Image synchronization is achieved by transmitting negative-going pulses; in a composite video signal of 1 volt amplitude, these are approximately 0.3 V below the "black level". The horizontal sync signal is a single short pulse which indicates the start of every line. Two timing intervals are defined – the front porch between the end of displayed video and the start of the sync pulse, and the back porch after the sync pulse and before displayed video. These and the sync pulse itself are called the horizontal blanking (or retrace) interval and represent the time that the electron beam in the CRT is returning to the start of the next display line.
The vertical sync signal is a series of much longer pulses, indicating the start of a new field. The sync pulses occupy the whole of line interval of a number of lines at the beginning and end of a scan; no picture information is transmitted during vertical retrace. The pulse sequence is designed to allow horizontal sync to continue during vertical retrace; it also indicates whether each field represents even or odd lines in interlaced systems (depending on whether it begins at the start of a horizontal line, or mid-way through).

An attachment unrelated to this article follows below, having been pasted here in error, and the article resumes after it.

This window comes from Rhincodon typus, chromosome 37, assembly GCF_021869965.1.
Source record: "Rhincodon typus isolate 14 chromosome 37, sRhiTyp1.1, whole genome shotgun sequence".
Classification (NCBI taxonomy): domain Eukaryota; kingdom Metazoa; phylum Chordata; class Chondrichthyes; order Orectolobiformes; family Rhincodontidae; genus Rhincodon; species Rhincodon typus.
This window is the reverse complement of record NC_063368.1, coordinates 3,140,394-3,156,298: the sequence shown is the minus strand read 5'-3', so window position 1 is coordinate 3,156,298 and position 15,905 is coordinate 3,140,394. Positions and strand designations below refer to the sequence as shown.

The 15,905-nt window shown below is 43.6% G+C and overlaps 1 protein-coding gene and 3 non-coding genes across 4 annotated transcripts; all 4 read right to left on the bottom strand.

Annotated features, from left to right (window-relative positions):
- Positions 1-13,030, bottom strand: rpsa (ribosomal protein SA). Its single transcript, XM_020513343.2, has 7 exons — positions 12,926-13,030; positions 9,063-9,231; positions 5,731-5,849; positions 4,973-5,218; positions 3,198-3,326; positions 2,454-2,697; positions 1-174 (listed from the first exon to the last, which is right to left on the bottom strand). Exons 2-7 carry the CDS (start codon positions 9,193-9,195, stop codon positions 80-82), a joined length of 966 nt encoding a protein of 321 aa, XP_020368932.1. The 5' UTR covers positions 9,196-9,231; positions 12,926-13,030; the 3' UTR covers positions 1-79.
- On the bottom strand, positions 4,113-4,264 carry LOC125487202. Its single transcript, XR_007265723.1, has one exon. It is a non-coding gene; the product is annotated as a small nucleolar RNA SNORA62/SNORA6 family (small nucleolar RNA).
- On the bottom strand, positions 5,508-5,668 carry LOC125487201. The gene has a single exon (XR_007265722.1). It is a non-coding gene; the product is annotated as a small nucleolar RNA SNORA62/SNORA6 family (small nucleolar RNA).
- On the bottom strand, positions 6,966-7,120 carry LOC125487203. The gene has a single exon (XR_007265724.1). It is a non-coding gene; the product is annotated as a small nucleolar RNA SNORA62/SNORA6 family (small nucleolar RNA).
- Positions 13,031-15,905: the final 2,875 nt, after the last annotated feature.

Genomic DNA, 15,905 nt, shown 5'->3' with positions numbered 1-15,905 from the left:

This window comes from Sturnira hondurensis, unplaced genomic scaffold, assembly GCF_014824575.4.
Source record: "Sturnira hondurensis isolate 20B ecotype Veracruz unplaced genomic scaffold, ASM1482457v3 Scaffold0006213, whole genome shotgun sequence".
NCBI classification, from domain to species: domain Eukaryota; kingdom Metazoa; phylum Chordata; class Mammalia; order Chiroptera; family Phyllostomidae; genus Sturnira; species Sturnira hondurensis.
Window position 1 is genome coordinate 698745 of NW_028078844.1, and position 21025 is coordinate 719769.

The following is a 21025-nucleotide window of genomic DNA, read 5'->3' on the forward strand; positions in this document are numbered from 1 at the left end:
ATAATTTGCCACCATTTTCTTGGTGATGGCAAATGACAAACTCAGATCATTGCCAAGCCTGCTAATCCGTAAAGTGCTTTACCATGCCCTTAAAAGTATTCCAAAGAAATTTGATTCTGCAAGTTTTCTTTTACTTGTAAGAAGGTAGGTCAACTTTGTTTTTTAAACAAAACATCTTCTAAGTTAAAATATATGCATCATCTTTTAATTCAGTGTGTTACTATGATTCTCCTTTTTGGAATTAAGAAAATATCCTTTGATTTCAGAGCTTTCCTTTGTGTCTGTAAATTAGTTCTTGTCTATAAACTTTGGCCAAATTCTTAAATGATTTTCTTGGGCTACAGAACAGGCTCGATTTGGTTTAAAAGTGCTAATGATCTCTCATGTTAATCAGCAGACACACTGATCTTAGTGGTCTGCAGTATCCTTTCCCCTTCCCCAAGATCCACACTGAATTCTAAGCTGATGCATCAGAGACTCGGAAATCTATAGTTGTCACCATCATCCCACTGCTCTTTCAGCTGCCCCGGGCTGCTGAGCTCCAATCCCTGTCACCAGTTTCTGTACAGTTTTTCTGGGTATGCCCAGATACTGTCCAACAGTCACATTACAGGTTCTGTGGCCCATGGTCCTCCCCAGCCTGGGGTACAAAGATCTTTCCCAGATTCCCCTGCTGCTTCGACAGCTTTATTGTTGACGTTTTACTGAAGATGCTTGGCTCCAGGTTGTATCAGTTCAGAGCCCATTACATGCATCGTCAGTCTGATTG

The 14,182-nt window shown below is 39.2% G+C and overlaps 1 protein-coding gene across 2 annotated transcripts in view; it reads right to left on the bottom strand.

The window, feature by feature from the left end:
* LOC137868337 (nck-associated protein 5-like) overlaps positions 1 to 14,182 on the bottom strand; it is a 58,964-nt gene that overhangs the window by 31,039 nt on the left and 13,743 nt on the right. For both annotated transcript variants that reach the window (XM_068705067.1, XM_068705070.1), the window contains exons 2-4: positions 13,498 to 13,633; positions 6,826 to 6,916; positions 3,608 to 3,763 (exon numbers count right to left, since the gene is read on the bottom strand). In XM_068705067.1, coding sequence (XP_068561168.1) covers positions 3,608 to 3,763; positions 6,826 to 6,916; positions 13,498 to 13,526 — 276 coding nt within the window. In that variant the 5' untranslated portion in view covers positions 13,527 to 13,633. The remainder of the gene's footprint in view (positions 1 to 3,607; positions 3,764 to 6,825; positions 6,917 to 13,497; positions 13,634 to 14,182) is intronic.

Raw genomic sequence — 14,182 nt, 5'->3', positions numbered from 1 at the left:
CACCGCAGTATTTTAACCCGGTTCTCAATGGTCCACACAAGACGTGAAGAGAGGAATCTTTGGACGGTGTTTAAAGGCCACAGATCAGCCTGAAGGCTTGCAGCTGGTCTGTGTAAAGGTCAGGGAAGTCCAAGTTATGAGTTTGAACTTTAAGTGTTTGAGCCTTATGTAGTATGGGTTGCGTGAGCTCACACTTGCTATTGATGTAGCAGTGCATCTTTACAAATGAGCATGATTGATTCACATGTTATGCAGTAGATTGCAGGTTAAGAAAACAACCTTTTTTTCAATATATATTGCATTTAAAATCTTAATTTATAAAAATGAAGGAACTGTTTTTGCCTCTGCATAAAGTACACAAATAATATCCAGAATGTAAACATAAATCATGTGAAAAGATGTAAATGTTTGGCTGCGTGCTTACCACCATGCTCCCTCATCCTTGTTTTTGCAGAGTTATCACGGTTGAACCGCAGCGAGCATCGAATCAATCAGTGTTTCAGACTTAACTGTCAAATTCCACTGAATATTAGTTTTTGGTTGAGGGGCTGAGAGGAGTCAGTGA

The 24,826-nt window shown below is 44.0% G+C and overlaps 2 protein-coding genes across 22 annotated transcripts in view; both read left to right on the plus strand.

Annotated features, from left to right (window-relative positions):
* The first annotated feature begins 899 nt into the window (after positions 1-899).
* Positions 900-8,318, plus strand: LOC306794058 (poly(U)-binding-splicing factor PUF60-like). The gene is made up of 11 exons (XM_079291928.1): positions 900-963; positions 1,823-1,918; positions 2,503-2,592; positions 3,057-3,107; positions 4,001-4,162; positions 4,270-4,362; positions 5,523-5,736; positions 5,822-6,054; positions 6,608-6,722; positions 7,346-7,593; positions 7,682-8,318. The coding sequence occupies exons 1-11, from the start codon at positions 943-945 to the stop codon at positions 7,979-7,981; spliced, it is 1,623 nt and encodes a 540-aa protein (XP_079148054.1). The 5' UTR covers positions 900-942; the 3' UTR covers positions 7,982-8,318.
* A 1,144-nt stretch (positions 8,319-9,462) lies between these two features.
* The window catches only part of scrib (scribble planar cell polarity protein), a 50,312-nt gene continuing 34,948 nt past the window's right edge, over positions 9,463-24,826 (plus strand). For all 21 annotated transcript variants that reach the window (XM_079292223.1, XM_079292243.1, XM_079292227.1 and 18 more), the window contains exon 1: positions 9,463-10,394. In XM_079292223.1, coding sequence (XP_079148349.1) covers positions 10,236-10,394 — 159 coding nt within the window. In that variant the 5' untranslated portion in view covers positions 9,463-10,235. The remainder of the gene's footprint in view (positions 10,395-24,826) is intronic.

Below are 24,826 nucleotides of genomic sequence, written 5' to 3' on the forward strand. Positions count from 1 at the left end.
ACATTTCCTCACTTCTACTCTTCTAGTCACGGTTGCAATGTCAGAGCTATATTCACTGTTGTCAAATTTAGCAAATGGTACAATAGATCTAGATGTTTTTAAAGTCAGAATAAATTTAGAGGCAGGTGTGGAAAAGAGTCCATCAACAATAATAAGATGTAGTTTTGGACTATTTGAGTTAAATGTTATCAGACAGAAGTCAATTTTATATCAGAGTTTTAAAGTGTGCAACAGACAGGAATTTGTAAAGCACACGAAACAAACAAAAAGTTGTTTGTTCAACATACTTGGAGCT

In the television receiver, a sync separator circuit detects the sync voltage levels and sorts the pulses into horizontal and vertical sync.
Loss of horizontal synchronization usually resulted in an unwatchable picture; loss of vertical synchronization would produce an image rolling up or down the screen.